If a picture says a thousand words, then the words “Michael Jackson” say a thousand pictures. Whether it’s the young Michael, performing with his brothers as the Jackson Five, to his breakout solo performances like “Billie Jean” and “Thriller”, to his physical transformation and legal troubles in later years, Michael is an icon of our time and our culture. Close your eyes. You can still see him jamming with his brothers. Transforming into a monster in red leather. Moonwalking. The glove. Attending his child molestation trial in his pajamas. From Ed Sullivan, to MTV, to Court TV, Michael grew up before our eyes.
There is an entire generation that only know Michael Jackson as the “Wacko Jacko” of tabloid fame. Most of the people I work with, college-age kids who consider acts like Linkin Park “old school”, never saw Michael Jackson perform in his prime. There is still, thanks to sites like YouTube, evidence of the greatness that was Jackson’s career. The King of Pop was the most energetic and dynamic performer I have ever seen. Spinning and sliding, he moved in a way that was almost superhuman in its utter smoothness. To this day, I have yet to see another human being pull of a Moonwalk with the ease and fluidity of its creator. His concerts were to us what P. T. Barnum’s circus was to another generation—a cultural phenomenon that transcended race and class, an event that baffled the senses and went far beyond reasonable expectations of entertainment. The bestselling album of all time, dozens of number one hits, Neverland.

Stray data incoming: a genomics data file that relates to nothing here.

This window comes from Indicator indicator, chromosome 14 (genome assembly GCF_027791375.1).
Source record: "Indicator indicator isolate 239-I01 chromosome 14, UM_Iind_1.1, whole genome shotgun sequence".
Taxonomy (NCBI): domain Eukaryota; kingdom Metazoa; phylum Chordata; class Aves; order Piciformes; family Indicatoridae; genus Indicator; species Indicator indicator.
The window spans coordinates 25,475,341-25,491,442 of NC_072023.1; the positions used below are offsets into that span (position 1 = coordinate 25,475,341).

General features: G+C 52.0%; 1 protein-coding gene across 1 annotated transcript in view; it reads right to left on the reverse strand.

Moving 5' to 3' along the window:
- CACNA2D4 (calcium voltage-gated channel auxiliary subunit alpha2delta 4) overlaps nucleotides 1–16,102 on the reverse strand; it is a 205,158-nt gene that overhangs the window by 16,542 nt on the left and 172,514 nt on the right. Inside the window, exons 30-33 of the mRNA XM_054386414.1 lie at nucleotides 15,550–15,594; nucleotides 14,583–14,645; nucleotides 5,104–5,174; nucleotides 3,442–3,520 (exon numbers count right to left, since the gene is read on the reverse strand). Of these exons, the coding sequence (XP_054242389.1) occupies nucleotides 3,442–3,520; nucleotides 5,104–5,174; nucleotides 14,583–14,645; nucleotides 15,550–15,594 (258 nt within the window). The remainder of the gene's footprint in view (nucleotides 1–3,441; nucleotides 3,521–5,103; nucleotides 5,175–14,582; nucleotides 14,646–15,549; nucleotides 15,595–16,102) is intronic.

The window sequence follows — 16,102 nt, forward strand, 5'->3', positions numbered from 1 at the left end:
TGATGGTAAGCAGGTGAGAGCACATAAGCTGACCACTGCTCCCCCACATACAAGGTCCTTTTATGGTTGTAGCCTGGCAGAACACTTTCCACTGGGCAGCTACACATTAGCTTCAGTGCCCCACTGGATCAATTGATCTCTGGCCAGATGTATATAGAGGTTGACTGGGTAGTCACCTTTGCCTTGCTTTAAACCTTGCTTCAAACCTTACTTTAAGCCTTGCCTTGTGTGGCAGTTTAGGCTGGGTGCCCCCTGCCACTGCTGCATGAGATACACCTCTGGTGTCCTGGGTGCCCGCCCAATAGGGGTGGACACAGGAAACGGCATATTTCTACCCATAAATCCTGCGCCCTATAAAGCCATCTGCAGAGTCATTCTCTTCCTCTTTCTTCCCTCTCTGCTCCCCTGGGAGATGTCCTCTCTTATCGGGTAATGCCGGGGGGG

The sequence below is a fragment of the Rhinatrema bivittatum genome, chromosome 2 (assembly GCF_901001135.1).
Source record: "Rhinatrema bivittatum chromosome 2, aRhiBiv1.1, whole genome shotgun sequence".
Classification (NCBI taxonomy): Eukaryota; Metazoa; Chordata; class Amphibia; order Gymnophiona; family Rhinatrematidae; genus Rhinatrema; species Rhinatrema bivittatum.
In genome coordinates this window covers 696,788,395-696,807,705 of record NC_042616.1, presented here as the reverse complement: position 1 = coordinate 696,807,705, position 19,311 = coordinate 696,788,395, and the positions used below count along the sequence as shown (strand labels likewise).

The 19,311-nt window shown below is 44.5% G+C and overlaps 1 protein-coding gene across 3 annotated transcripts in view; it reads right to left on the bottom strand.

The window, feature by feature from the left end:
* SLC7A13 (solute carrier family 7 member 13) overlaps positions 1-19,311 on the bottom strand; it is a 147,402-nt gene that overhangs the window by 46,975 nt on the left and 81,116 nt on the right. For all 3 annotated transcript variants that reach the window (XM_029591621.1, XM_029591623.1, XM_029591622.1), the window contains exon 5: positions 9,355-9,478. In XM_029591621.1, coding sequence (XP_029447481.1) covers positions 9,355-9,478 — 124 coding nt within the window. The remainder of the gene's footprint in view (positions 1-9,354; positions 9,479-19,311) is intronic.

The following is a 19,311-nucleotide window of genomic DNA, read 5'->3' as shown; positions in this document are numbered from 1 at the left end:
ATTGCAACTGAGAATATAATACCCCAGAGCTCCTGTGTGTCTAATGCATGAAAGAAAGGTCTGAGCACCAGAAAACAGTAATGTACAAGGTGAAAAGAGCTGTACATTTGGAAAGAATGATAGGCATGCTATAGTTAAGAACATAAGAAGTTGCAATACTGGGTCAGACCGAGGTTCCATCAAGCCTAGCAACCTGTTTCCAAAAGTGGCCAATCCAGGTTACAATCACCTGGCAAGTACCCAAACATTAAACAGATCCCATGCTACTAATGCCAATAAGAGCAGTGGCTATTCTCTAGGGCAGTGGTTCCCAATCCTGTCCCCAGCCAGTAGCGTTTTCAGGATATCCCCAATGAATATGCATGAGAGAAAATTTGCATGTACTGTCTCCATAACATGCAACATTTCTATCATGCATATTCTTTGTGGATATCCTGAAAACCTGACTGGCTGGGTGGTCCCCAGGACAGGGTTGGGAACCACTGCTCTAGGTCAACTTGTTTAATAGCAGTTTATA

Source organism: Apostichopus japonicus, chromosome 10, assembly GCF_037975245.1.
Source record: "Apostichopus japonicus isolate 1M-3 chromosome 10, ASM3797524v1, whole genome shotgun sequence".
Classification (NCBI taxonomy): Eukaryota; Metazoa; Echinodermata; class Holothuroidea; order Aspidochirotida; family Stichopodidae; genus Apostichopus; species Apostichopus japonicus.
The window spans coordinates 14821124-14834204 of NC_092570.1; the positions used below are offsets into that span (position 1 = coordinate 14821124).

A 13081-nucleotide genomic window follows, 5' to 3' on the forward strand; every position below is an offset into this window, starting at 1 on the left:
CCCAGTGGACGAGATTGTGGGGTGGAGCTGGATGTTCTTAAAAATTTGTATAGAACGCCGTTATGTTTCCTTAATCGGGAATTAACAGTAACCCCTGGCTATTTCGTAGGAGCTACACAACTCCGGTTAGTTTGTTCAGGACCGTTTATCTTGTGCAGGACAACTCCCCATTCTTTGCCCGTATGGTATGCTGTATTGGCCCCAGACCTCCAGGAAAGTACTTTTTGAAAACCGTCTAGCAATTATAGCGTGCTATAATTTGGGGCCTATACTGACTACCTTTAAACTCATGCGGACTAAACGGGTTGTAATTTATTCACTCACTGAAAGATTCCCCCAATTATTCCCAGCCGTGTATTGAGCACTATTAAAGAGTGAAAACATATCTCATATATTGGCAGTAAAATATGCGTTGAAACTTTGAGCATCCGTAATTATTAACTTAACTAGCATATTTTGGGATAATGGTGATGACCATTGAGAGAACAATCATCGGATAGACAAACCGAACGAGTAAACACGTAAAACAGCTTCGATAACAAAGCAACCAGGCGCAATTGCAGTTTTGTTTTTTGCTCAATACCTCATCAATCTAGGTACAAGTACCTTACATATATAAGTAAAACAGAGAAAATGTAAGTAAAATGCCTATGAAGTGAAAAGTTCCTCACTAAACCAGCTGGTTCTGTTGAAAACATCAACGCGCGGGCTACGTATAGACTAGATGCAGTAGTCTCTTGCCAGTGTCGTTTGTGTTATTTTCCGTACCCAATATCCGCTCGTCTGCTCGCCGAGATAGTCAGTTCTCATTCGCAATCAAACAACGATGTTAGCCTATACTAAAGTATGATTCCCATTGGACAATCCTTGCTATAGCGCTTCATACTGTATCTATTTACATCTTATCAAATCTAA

Then, as we all know, it went to shit. Paparazzi. Plastic surgery. Child molestation charges. More plastic surgery. More child molestation charges. The odd marriages. The three children. The masks and the sunglasses and the skin that lightened like a sick dawn. All of that was part of the story, but today we do not care.
There will be a great deal of debate over the legacy Michael Jackson leaves behind. To people my age and older, we will remember Michael the Performer, the peerless master of frenzied crowds across the globe, the most beloved musician of his age. To others, mostly the young, he will be recalled as Michael the Freak Show, the damaged ten-year old locked into a adult body that seemed to fall apart before our eyes.
I have my own theories about Michael Jackson. Raised from poverty to a level of fame and fortune that most of us cannot possibly imagine, Michael is the purest distillation of the American Dream. No one has traveled so far, so fast, along that path. Like a diver rising too fast from deep water, there were pains to be had from such a climb. Michael grew up in series of boxes—the first of his parents’ making, then one made from his stardom, and finally one of his own making designed to preserve the stunted life he was forced to give up at an early age. Michael Jackson, mentally and emotionally, never grew from the time he entered the public domain and we took possession of his soul. We, the raving masses screaming for his favor and his talent, we created the tragedy that played out over the last two decades of his life. As soon as we sensed vulnerability in the superstar’s mental state, we set up the 24/7 crazy watch, looking for more and more to justify our opinions that, somehow, we were better than this demigod we had ourselves made.
So, rest in peace, Michael. Hopefully, you are somewhere where there are no cameras and only music.